Hello, my friends!
This week. This month. This year. Wow.
But never mind all that! Today we are doing something potentially super fun, and also potentially anxiety inducing.
This is my first time participating in this series, but I have really enjoyed reading other people’s responses to the previous prompts. (Also become slightly intimidated, but we don’t need to talk too much about my writerly insecurities. Good grief.)
I didn’t realize how hard it would be not to give disclaimers, but I will resist the urge. Without further ado, here is the prompt we were given:
Super cool, right?
…And here is my…um…fiction thing.
The Unwanted House-guest
“Would you kindly explain to me why my carpet is covered in muddy footprints?”
“Oh. Well. She wouldn’t take off her boots.”
“—although I did ask her to.”
“Who wouldn’t take off her boots?”
Molly Winston cringed at the sharpness in her sister’s voice. She glanced worriedly at the soggy, muddy patches on the otherwise immaculate salmon pink carpet. “I—I found her on the top of your car,” she admitted reluctantly.
“On top of my car?” Alice Winston repeated in disbelief.
“Yes, she was just standing there, yelling…something. I couldn’t hear exactly what it was. The wind, you know.” Molly flapped her hands about her head.
Alice started at her sister, bewildered. She crossed her arms. “So, you found a wild child climbing about on the car, screaming, and instead of calling the authorities like any sensible human being would do, you decided to let it inside?”
Molly twisted her hands in agitation. “Oh, but Alice, it’s been so blustery, and there’s the rain, and it was getting dark. I just thought—”
“It was very stupid of you, Molly,” Alice said, shaking her head in disapproval. “I hope it won’t happen again.”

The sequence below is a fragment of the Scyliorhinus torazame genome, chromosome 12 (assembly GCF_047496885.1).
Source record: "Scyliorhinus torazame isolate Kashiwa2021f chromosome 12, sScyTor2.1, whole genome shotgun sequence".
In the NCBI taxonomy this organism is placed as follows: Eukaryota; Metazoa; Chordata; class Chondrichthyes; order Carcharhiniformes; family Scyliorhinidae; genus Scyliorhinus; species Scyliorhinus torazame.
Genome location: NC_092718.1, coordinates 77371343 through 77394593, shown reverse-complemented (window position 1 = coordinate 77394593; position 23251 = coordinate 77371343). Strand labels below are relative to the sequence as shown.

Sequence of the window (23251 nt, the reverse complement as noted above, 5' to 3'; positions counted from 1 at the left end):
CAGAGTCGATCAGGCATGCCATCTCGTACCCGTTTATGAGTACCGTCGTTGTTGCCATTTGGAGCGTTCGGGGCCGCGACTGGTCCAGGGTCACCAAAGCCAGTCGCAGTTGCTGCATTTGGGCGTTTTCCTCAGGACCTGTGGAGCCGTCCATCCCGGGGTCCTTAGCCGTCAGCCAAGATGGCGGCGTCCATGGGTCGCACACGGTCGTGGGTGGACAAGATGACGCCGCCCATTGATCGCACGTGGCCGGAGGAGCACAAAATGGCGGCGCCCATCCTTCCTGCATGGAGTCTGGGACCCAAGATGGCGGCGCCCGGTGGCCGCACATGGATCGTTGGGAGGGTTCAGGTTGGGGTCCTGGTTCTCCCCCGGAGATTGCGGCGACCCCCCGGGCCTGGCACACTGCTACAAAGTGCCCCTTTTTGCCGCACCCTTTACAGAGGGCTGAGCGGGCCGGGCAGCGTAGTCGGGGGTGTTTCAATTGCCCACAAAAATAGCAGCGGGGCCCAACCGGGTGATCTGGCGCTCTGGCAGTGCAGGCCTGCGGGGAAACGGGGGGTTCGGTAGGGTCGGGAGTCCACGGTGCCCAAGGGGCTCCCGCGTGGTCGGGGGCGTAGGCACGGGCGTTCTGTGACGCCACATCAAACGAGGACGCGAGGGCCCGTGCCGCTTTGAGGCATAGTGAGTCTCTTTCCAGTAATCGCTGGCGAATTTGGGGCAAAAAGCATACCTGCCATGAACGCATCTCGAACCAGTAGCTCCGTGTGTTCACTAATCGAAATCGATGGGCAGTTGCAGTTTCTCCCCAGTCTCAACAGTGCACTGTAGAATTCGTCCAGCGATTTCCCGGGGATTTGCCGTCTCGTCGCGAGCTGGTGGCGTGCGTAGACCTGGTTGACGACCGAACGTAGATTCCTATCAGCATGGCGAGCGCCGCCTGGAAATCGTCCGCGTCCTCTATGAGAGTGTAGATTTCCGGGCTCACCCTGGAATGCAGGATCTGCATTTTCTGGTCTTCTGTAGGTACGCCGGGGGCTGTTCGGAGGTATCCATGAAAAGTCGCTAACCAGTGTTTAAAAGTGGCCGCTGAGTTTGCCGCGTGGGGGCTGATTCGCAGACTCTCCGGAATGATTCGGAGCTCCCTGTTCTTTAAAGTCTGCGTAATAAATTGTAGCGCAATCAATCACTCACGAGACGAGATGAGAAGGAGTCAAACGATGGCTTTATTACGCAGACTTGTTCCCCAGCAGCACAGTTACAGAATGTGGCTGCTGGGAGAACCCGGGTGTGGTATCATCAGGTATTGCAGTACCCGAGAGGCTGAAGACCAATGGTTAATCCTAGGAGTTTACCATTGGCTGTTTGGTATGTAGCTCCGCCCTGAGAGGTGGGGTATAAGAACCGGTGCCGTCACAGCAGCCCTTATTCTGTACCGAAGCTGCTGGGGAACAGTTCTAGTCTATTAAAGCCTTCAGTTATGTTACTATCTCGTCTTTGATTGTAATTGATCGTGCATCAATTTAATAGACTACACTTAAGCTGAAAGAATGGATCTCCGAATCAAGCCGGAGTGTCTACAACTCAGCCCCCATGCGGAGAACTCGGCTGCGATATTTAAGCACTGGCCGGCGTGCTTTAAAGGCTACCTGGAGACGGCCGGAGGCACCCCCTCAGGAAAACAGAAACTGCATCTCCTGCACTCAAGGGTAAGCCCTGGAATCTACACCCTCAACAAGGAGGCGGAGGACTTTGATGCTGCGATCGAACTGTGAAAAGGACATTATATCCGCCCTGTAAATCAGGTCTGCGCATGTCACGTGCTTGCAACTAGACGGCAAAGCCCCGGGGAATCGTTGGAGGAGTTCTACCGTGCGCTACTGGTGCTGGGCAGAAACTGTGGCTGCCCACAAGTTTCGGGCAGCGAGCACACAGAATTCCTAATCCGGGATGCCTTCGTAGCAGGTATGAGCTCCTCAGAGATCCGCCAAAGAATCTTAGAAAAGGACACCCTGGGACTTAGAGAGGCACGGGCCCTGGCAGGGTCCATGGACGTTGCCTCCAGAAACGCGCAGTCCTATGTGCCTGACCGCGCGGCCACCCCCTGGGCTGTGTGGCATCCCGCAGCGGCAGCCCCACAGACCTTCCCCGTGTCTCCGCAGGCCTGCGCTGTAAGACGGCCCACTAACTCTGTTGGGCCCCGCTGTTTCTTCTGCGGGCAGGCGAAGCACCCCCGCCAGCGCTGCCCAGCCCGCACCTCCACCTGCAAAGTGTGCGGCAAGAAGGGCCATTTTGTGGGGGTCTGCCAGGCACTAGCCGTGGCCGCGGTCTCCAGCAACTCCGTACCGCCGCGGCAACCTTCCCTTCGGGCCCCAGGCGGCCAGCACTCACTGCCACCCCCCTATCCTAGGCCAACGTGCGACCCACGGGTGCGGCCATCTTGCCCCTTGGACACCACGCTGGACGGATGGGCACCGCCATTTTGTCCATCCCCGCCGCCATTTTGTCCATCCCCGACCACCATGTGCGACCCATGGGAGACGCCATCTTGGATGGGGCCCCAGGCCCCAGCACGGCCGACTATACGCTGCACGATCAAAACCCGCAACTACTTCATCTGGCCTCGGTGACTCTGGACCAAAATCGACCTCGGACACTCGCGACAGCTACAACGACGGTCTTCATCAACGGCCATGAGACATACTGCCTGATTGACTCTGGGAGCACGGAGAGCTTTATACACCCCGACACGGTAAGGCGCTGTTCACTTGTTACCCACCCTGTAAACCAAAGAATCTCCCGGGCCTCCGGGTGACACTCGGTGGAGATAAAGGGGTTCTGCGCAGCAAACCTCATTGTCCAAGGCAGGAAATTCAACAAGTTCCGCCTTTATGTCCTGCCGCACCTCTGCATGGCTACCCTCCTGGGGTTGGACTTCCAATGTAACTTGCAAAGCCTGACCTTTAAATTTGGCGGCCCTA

Molly opened her mouth to say something, but just then they heard a loud thump from the next room. Molly jumped.
Alice’s eyes bulged. “Is she still here?” she hissed.
Molly nodded guiltily.
Alice cast her sister one last withering look before rushing to the arched doorway that led into the dining room. Molly scuttled after her miserably. They both peered into the room.
A girl stood near the long mahogany table, an overturned chair beside her. She clutched a wrinkled, spiral-bound atlas to her chest. When the sisters appeared, she gave no sign that she had noticed them. Her eyes seemed to be staring at nothing.
She was muttering something under her breath to herself.
“…always waited for the light to turn green…I won’t forget you…”
Alice cleared her throat loudly. “Hello,” she said stiffly.
The girl did not respond.
“…always wore the jacket…always wore the boots…the map is just inside out…”
“My sister tells me that she let you in here,” Alice persisted. “But this is my house, and I am afraid I can’t abide riffraff. So if you will kindly tell me your name and where you belong, I will make the proper calls. Alternatively, I can contact the police.”
The girl looked at Alice then, her eyes wide. She paused in her muttering.
“Alice,” Molly implored, “can’t you see the girl is—?”
“Tell me your name,” Alice commanded, ignoring her sister’s wheedling voice.
“I’m not supposed to.”
“Where did you come from and what were you doing on my car?”
The girl looked down. “My brother left me this map,” she said quietly. “I have to find him before the others.”
“You are playing a game with your brother?”
“No. It isn’t a game. Something bad happened.” She put her ear to the map, closing her eyes. “It looks like an ordinary map, but it isn’t. He left it for me so that I could find him. I can hear him screaming. It’s a map to his soul. I have to get it back.”
Alice stared at her. She felt Molly trying to get her attention, but she brushed her away.
“I don’t know what kind of game you are playing, but it needs to stop right now,” she said sternly to the girl. “Where is your mother?”
The girl brought the map back to her chest and shook her head. “I promised that I would follow him,” she said. “I promised that I would follow him into the dark.”
She ran, pushed past the two sisters, and disappeared out the front door.
Well, there it is in all its glory. Or at least some of its glory.
I am so grateful to Jem for creating this series and hopefully I will get up the courage (and creative juices) to participate in more of the prompts!
Happy writing everyone!